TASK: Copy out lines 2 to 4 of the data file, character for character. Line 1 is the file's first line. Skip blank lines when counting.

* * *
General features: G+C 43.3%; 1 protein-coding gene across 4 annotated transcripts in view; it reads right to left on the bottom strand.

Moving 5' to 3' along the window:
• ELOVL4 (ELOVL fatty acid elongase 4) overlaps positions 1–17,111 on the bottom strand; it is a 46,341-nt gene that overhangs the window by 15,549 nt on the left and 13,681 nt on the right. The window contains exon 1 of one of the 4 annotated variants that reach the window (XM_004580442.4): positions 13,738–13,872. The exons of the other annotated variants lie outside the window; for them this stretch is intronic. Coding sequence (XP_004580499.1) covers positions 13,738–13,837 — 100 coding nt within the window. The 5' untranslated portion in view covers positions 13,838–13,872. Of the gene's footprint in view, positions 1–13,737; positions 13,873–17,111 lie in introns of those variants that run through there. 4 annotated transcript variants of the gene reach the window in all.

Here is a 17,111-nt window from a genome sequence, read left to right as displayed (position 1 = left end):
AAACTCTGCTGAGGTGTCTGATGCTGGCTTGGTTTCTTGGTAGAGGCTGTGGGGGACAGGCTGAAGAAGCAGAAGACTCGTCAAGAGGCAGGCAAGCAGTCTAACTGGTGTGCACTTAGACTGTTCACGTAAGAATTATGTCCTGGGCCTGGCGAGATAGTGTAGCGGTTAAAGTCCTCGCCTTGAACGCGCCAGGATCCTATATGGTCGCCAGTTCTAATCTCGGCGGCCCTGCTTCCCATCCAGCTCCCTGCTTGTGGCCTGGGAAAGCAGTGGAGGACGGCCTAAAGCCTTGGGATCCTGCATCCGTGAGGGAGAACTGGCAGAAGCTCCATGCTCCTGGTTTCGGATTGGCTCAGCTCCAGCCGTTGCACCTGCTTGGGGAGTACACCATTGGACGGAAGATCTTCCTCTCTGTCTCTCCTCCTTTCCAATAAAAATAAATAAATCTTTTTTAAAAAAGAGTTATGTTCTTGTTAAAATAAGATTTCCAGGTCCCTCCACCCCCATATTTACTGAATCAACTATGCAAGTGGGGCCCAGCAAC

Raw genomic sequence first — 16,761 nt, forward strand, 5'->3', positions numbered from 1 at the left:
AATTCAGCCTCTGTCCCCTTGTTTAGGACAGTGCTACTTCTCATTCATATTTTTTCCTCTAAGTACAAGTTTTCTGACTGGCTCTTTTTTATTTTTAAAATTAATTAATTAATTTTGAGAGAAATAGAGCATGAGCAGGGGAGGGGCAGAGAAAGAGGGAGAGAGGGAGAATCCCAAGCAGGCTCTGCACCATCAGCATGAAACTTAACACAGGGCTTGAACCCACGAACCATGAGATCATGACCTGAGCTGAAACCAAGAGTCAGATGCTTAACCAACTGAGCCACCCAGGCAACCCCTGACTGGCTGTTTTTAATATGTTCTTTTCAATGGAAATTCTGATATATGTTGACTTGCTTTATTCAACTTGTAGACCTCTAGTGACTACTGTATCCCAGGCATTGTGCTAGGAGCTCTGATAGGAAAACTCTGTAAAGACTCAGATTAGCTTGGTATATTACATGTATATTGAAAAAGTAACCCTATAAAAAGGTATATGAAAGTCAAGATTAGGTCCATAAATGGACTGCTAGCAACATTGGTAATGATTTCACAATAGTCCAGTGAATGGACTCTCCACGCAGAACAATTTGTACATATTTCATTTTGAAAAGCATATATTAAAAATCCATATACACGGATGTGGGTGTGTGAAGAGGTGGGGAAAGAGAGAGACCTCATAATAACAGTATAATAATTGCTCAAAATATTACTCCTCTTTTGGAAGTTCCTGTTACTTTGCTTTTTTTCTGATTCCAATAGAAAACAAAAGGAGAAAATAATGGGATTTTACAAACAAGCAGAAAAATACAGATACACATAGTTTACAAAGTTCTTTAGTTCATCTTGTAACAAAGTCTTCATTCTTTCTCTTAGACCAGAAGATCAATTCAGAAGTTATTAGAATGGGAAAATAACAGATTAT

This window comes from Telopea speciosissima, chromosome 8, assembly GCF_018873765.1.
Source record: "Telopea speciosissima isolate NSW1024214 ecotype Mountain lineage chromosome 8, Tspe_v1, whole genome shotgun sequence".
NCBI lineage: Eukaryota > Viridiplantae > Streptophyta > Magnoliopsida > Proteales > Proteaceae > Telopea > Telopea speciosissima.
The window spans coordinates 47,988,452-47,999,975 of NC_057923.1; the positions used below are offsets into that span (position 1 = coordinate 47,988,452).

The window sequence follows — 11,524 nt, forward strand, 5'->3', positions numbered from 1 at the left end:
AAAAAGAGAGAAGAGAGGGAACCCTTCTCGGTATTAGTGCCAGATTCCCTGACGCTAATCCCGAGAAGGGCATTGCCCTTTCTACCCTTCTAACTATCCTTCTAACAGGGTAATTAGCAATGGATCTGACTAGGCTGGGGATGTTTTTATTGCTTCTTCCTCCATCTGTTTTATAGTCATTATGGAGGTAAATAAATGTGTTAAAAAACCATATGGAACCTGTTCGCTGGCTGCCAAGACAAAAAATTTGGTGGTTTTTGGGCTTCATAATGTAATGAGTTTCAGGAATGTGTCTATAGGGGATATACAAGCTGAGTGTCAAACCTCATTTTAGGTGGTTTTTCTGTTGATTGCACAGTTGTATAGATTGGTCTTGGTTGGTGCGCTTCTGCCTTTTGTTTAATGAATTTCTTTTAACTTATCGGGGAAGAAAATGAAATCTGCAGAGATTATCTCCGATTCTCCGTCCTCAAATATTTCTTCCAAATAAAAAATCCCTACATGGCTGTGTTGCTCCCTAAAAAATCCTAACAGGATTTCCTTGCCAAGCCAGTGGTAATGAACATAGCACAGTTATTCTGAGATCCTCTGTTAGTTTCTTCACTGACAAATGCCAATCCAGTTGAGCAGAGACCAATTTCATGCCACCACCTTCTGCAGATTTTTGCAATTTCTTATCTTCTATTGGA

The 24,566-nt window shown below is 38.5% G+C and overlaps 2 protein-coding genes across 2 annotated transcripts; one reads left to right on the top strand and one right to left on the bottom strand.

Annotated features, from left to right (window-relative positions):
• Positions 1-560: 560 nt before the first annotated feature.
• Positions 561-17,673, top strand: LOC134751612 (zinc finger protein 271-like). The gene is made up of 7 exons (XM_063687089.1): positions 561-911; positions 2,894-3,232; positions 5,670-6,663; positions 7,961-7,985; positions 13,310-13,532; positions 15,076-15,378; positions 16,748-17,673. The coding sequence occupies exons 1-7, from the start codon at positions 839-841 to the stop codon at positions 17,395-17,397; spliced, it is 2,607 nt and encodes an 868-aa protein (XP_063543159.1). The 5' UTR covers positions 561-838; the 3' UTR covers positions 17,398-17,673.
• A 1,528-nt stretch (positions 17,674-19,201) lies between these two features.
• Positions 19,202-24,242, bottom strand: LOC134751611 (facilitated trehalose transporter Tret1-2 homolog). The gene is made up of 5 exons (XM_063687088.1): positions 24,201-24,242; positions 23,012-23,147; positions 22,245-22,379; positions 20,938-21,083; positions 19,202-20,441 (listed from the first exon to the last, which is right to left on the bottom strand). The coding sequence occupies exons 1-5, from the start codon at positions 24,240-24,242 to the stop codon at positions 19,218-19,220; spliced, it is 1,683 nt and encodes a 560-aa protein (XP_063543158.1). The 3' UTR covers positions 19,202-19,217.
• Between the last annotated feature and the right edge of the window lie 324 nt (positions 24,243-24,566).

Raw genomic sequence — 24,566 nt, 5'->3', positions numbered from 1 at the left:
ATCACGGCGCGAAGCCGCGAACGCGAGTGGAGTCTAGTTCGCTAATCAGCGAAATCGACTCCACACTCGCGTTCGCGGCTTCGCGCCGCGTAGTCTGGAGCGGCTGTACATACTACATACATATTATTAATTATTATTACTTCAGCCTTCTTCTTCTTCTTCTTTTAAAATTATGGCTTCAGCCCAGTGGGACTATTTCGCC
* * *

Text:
Moving 5' to 3' along the window:
• ELOVL4 (ELOVL fatty acid elongase 4) overlaps positions 1–17,111 on the bottom strand; it is a 46,341-nt gene that overhangs the window by 15,549 nt on the left and 13,681 nt on the right. The window contains exon 1 of one of the 4 annotated variants that reach the window (XM_004580442.4): positions 13,738–13,872. The exons of the other annotated variants lie outside the window; for them this stretch is intronic. Coding sequence (XP_004580499.1) covers positions 13,738–13,837 — 100 coding nt within the window. The 5' untranslated portion in view covers positions 13,838–13,872. Of the gene's footprint in view, positions 1–13,737; positions 13,873–17,111 lie in introns of those variants that run through there. 4 annotated transcript variants of the gene reach the window in all.

Here is a 17,111-nt window from a genome sequence, read left to right as displayed (position 1 = left end):